But the New York City Landmarks Preservation Commission (LPC) “evaluates the height, the scale, the massing, the material, and the general composition of new buildings within the context of a particular area,” an LPC spokesperson says. “Does it have a relationship with the historic and architectural character of that particular district?” It determined that the new townhouse “will be in keeping with the scale of historic apartment buildings outside the historic district on the west side of Washington Street.”

Cohen’s new light-colored brick townhouse would be richly appointed with bronze-framed casement windows, a recessed atrium in terracotta tiles, bronze-and-glass doors, a rear garden, and two chimney flues.

When the LPC authorized the building at 145 Perry Street, it concluded that “the corner townhouse would be harmonious to the Washington and Perry streetscapes that are characterized by a mix of commercial lofts, as well as row house and apartment buildings.”

Berman blames the LPC for diluting its standards and not defending the sanctity of the neighborhood’s architecture. It “has become more accepting of out-of-character intrusions in historic districts like this one,” he says. 

The local community board opposed the project, unsuccessfully. Berman’s has resigned to “wait and see” what effect the modern mansion has on the West Village landscape. He may need to get used to these scenarios.



Hedge fund managers can afford to build urban chateaus in Manhattan’s historic neighborhoods, which are among the world’s most expensive. According to Institutional Investor’s Rich List, four hedge fund managers personally earned more than $1 billion each in 2017 and the top 25 netted a combined $15.4 billion.

Hedge funds and their employees have traditionally opted for suburban home bases, repelled by New York City’s high taxes. But Connecticut is no longer the tax bargain it once was, and falling home prices in Greenwich attest to financiers’ flight from the state. Some have gone far south, including Tudor Investment Corp.’s Paul Tudor Jones, who bought a $71 million Palm Beach, Florida, estate in 2015, and now reportedly plans to make $6 million in renovations.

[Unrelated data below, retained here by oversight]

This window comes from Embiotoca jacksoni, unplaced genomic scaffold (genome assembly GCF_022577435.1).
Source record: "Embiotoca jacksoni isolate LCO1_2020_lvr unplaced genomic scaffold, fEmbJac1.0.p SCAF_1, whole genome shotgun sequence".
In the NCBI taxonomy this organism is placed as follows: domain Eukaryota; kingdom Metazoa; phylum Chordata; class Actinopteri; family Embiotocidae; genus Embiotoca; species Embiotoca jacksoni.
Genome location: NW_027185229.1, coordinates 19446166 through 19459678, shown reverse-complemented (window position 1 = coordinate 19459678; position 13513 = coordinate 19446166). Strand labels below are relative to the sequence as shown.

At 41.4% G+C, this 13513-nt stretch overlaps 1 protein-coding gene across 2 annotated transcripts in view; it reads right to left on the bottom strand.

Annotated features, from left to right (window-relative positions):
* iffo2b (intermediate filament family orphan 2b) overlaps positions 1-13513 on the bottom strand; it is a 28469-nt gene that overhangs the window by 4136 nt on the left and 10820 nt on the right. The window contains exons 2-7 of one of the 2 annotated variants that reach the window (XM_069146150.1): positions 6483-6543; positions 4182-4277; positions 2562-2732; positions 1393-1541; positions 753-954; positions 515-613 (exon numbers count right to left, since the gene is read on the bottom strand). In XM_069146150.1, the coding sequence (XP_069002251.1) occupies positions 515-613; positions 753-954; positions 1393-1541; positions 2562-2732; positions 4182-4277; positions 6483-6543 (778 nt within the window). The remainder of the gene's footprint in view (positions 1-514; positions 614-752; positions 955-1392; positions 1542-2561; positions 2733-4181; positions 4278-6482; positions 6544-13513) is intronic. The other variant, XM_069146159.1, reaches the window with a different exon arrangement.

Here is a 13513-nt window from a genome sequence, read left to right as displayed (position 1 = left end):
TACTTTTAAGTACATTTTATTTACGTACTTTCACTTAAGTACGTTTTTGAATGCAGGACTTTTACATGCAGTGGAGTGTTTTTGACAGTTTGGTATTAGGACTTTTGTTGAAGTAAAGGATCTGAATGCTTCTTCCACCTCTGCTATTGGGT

Many, if not most, of the New York mansions owned by hedge fund moguls are not their official domiciles, but rather billionaire pieds-à-terre. Cohen, for example, owns two East Hampton estates in addition to the Perry Street property, and remains a resident of Greenwich, Connecticut. 

He did his future community a courtesy by identifying himself as the buyer behind 145 Perry Street. Others do not. In April, The Wall Street Journal reported that the wife of Israel Englander — London-based founder of Millennium Management — used a trust to buy a $60 million Park Avenue apartment. It’s often impossible to ascertain who exactly is developing a certain property or building a mega-mansion, explains Sean Khorsandi, executive director of Landmark West, a nonprofit dedicated to preservation on the Upper West Side of Manhattan. Most of the properties are owned by limited liability companies, or LLCs, which obscure the actual owner. “Rooting that out isn’t our business,” Khorsandi acknowledges.

He says the Upper West Side is the country’s second-densest neighborhood, after the Upper East Side, but is fast losing residents. “We’re becoming less dense. There are fewer people living here than there were in the last census,” he says. And what’s driving that trend is more LLCs — owned by an assortment of Wall Street financiers and entrepreneurs — acquiring row houses and turning them into private residences. 

As long as the LLC is developing the house for a family, “you can push the neighbors out, who have held the neighborhood together for years,” Khorsandi says. “Fewer people are living in more space, and they still want to expand the house.” Most often, renovation plans include a “rooftop addition, a rear-yard extension, and a lowering of the sub-cellar, often for wine storage or a home gym,” he says. One consequence is “fewer people shopping at Zabar’s” — an iconic Jewish deli — “and less commercial traffic. There’s a loss of fabric and character.”

Some Wall Streeters keep extending their homes to meet their personal needs. For example, Russian billionaire Roman Abramovich, the primary owner of the private investment company Millhouse, gained approval from the LPC to turn three townhouses on East 75th Street into one. Then he acquired a fourth brownstone, reconfigured the plans in 2017, and again got the go-ahead from the LPC, which decided that the new plans were “very respectful for the district overall.” Those townhouses contained 18 apartments before Abramovich renovated.